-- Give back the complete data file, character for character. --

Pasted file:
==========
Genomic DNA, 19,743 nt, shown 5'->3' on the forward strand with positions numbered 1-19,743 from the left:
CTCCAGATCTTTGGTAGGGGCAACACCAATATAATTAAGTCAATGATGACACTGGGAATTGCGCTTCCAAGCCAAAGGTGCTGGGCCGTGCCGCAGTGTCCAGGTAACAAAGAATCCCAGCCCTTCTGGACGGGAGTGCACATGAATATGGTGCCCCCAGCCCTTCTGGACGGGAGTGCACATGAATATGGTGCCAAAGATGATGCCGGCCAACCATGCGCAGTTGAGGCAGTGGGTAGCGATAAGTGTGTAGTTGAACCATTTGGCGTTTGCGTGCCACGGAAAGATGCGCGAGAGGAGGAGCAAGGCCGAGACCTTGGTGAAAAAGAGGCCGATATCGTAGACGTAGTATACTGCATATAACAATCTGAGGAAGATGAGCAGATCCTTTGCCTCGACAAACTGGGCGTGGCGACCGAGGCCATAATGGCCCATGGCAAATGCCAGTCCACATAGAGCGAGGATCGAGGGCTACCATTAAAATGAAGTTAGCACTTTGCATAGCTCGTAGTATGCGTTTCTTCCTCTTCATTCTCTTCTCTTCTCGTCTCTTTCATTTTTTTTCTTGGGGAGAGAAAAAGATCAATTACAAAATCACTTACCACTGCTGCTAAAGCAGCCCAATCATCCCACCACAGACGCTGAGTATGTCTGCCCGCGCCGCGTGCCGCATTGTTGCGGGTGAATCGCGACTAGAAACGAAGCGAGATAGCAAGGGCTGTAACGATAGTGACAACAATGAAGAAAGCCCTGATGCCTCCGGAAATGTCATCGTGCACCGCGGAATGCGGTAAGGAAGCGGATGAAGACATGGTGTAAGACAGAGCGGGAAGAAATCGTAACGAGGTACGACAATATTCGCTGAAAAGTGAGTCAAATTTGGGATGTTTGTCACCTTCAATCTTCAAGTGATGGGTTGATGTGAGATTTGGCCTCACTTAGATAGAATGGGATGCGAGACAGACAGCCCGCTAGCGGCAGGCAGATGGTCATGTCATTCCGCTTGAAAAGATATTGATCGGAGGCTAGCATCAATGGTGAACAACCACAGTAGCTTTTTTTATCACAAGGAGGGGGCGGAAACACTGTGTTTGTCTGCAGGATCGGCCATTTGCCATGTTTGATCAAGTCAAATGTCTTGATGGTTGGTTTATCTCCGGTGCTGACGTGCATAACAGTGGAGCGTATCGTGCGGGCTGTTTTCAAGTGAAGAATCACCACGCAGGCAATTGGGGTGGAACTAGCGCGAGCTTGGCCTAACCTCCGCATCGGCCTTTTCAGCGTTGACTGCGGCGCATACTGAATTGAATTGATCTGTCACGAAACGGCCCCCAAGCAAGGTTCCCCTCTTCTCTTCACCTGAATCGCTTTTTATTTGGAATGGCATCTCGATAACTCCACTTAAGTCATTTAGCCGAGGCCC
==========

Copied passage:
Genomic DNA, 19,743 nt, shown 5'->3' on the forward strand with positions numbered 1-19,743 from the left:
CTCCAGATCTTTGGTAGGGGCAACACCAATATAATTAAGTCAATGATGACACTGGGAATTGCGCTTCCAAGCCAAAGGTGCTGGGCCGTGCCGCAGTGTCCAGGTAACAAAGAATCCCAGCCCTTCTGGACGGGAGTGCACATGAATATGGTGCCCCCAGCCCTTCTGGACGGGAGTGCACATGAATATGGTGCCAAAGATGATGCCGGCCAACCATGCGCAGTTGAGGCAGTGGGTAGCGATAAGTGTGTAGTTGAACCATTTGGCGTTTGCGTGCCACGGAAAGATGCGCGAGAGGAGGAGCAAGGCCGAGACCTTGGTGAAAAAGAGGCCGATATCGTAGACGTAGTATACTGCATATAACAATCTGAGGAAGATGAGCAGATCCTTTGCCTCGACAAACTGGGCGTGGCGACCGAGGCCATAATGGCCCATGGCAAATGCCAGTCCACATAGAGCGAGGATCGAGGGCTACCATTAAAATGAAGTTAGCACTTTGCATAGCTCGTAGTATGCGTTTCTTCCTCTTCATTCTCTTCTCTTCTCGTCTCTTTCATTTTTTTTCTTGGGGAGAGAAAAAGATCAATTACAAAATCACTTACCACTGCTGCTAAAGCAGCCCAATCATCCCACCACAGACGCTGAGTATGTCTGCCCGCGCCGCGTGCCGCATTGTTGCGGGTGAATCGCGACTAGAAACGAAGCGAGATAGCAAGGGCTGTAACGATAGTGACAACAATGAAGAAAGCCCTGATGCCTCCGGAAATGTCATCGTGCACCGCGGAATGCGGTAAGGAAGCGGATGAAGACATGGTGTAAGACAGAGCGGGAAGAAATCGTAACGAGGTACGACAATATTCGCTGAAAAGTGAGTCAAATTTGGGATGTTTGTCACCTTCAATCTTCAAGTGATGGGTTGATGTGAGATTTGGCCTCACTTAGATAGAATGGGATGCGAGACAGACAGCCCGCTAGCGGCAGGCAGATGGTCATGTCATTCCGCTTGAAAAGATATTGATCGGAGGCTAGCATCAATGGTGAACAACCACAGTAGCTTTTTTTATCACAAGGAGGGGGCGGAAACACTGTGTTTGTCTGCAGGATCGGCCATTTGCCATGTTTGATCAAGTCAAATGTCTTGATGGTTGGTTTATCTCCGGTGCTGACGTGCATAACAGTGGAGCGTATCGTGCGGGCTGTTTTCAAGTGAAGAATCACCACGCAGGCAATTGGGGTGGAACTAGCGCGAGCTTGGCCTAACCTCCGCATCGGCCTTTTCAGCGTTGACTGCGGCGCATACTGAATTGAATTGATCTGTCACGAAACGGCCCCCAAGCAAGGTTCCCCTCTTCTCTTCACCTGAATCGCTTTTTATTTGGAATGGCATCTCGATAACTCCACTTAAGTCATTTAGCCGAGGCCC